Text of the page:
City authorities have welcomed such unexpected insights.

Jeong Joon Ahn, Director of Big Data Division at Seoul metropolitan Government said, “The project is a good example of what we want to achieve. We want to use the latest technology, like artificial intelligence, to make our city safer while using our resources more efficiently.”

The new AI model predicts that newer districts like Gangnam are more susceptible to fire incidents.

Building trust

The department had “a lot of data” about the causes of fires, their locations, as well as the casualty numbers, but they wanted to make sure the data would be shared in a way that protected citizens’ privacy.

To do that, Professor Lee suggested building a Microsoft virtual machine (VM), which kept data secure and restricted to only selected individuals.

No outsider, not even the professor, had access to original data. Instead, he had to work with “summarized” information, which he could not even download.

This cautious approach built a level of trust with the Fire Department that allowed the project to succeed.

Opportunities for the future

Professor Lee now wants to apply the team’s predictive model to other city problems, such as crime and traffic.

Currently, the team is tackling the issue of wheelchair accessibility across the capital. And, the university’s collaboration with authorities has paved the way for a “Seoul Metropolitan Government Big Data Campus” – an initiative that provides space for researchers to access public and private datasets in controlled settings.

To equip his students with the right skills for an AI-enabled world, Professor Lee teaches the essentials, like basic statistics and coding. But he also says they need more to have an impact.

“My students need to know urban planning very well and understand how the city works. That’s the kind of domain knowledge you need to define the right problems. If you’ve defined the right problem, the solution is much easier to find.”

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Eureka chatbot helps California stay open for business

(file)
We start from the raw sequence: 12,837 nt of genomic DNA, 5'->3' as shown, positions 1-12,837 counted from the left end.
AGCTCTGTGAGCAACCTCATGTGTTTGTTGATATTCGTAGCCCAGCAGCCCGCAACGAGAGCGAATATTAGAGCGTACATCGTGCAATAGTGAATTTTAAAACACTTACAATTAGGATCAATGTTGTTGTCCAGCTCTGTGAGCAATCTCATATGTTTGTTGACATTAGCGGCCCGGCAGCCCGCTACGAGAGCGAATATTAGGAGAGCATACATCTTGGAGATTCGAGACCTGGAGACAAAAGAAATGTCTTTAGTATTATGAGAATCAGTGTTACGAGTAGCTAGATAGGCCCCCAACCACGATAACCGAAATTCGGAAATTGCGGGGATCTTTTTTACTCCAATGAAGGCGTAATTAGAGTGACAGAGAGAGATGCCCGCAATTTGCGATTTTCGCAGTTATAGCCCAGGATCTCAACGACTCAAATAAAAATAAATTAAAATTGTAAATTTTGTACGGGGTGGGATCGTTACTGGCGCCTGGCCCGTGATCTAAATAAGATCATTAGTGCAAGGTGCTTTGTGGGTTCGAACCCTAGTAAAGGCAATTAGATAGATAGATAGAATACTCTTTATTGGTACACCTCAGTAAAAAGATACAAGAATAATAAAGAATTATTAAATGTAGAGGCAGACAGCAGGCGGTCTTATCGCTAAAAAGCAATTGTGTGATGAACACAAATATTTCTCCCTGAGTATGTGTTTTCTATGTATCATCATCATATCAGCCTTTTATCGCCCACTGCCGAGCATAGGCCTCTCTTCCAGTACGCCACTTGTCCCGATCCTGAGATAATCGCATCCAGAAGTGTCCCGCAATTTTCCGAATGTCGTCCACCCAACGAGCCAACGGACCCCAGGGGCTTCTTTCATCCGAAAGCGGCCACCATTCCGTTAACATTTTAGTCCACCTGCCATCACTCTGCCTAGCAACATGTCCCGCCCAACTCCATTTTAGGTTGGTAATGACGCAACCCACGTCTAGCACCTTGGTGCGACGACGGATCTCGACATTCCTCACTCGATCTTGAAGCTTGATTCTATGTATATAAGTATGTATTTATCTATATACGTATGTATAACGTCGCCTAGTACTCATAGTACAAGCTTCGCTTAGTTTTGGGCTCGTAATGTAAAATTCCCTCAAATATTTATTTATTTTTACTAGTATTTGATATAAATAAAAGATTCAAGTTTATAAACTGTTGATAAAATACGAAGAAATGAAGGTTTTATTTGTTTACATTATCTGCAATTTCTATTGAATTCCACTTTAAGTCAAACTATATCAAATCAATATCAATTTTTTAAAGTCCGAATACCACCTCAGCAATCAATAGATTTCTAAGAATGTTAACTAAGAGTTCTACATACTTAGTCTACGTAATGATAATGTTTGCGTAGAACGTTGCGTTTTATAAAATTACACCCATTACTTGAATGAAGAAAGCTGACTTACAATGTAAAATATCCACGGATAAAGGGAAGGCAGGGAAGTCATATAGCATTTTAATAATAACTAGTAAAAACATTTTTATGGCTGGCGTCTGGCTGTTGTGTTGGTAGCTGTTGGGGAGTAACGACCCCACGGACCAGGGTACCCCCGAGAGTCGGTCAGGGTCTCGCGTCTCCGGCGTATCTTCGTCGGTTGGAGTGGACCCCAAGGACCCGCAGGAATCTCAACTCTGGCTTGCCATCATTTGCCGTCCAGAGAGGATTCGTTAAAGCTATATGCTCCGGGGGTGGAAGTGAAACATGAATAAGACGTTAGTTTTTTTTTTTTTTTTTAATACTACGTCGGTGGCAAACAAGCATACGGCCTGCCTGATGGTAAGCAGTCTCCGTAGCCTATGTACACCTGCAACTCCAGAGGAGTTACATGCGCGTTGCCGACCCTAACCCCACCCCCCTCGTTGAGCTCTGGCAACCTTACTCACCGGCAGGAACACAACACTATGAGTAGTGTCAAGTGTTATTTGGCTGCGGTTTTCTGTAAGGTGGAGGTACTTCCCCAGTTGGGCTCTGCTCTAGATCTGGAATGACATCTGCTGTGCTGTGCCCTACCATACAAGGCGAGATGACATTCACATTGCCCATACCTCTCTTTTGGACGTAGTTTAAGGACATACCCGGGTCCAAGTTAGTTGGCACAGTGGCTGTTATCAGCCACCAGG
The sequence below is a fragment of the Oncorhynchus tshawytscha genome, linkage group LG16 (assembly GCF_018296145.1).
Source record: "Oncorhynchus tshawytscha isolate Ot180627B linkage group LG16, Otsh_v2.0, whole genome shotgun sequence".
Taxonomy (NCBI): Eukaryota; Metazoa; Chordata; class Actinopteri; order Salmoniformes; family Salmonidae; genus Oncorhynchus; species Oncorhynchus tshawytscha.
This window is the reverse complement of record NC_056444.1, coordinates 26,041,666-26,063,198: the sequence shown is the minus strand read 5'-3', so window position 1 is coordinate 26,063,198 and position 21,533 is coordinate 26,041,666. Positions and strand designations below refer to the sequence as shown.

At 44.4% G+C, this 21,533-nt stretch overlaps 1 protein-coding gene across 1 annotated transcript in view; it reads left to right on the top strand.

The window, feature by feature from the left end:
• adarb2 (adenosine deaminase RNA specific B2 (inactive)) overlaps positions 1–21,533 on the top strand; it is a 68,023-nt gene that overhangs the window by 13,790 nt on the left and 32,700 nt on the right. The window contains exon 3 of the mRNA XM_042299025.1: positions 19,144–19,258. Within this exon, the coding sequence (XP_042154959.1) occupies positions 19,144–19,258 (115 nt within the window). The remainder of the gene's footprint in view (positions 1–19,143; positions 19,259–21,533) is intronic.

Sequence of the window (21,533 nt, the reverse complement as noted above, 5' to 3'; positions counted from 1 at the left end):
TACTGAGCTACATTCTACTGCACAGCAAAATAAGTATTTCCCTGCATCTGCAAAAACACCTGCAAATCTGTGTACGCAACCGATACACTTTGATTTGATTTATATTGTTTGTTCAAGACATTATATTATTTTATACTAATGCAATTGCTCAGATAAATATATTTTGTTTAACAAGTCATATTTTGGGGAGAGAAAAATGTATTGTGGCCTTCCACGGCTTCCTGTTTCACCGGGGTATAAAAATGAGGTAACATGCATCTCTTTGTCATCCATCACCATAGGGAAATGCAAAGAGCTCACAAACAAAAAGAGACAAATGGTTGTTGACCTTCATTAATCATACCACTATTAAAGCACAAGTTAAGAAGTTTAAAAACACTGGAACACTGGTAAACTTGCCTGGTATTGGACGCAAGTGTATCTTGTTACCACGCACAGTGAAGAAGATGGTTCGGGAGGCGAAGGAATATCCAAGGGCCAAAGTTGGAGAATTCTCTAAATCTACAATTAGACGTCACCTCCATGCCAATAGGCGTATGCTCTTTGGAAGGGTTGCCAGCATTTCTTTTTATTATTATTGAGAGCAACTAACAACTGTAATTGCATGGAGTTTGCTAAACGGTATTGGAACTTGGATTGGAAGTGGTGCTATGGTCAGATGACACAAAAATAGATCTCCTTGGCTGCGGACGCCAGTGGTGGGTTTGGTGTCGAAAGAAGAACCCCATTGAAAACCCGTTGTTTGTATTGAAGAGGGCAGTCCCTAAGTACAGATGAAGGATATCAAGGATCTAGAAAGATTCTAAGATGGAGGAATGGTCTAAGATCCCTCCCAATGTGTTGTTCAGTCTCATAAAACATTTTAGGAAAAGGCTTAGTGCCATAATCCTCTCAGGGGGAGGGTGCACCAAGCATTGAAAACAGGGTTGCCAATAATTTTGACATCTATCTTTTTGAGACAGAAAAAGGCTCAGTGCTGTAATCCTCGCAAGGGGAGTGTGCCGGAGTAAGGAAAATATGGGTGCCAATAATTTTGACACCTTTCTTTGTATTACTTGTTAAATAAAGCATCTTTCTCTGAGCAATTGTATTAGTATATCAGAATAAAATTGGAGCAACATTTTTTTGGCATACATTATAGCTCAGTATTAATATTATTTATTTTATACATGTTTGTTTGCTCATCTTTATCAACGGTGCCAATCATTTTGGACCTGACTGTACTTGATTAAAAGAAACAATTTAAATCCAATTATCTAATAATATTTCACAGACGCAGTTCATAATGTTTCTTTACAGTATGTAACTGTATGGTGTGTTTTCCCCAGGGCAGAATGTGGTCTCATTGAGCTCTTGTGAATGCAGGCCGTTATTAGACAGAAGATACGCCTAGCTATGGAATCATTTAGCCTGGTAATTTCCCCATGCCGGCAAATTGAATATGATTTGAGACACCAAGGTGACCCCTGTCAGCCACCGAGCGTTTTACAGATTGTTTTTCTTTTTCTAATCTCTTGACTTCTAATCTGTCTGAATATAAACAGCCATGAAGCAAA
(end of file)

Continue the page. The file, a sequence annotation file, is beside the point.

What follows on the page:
For California businesses, there’s an “always open” sign at the Secretary of State’s Office. It comes in the form of a new online search assistant called Eureka, which answers commonly asked questions, around the clock.

“Eureka is our chatbot,” said Betsy Bogart, chief of the Business Programs Division. “Using artificial intelligence, it is an easy way for our customers to get information about business entities and trademarks.”

With more than 500,000 customers asking questions on those topics in 2018, the smart search assistant is helping users navigate the Secretary of State’s website to quickly and easily obtain the information they need. It’s also part of Secretary of State Alex Padilla’s Digital Initiative to modernize and digitize the agency and make it easier to do business in California.

“The goal is to have multiple avenues where customers—business owners, entrepreneurs, professionals—can get information related to business entities and trademarks online, 24/7,” Bogart added.

Powered by Microsoft Azure, artificial intelligence and Cognitive Services Bot Framework, Eureka was launched in a matter of days, said CIO Rita Gass and has been honored with:

The innovative chatbot enables customers to ask questions, such as “How do I get a copy of a filed document?” and access the most relevant, useful information. Since launch, Eureka has answered more than 77,000 inquiries.

“As Eureka is asked questions, Eureka gets smarter each time,” Bogart explained. “The Microsoft tool makes it very easy for our staff to help Eureka get smarter as we go.”

Gass noted that Eureka is part of the Secretary of State’s Office commitment to modernize and create efficiencies when providing citizen services, adding the organization is the first state-level department or agency to use AI and the Bot Framework. The chatbot’s automated responses to routine queries about business registration help:

  • Shorten time-to-information for the public seeking answers.
  • Increase staff productivity by allowing them to focus on more complex queries instead of manually answering routine questions.
  • Reduce time to develop and roll out new digital tools and services to fulfill its responsibilities to citizens.

With Eureka fully deployed, handling many routine requests and fulfilling the Secretary of State’s Office biggest challenge of quickly and securely supporting customer information requirements, the staff is now looking into expanding the chatbot to accommodate more languages and offer archival and elections information.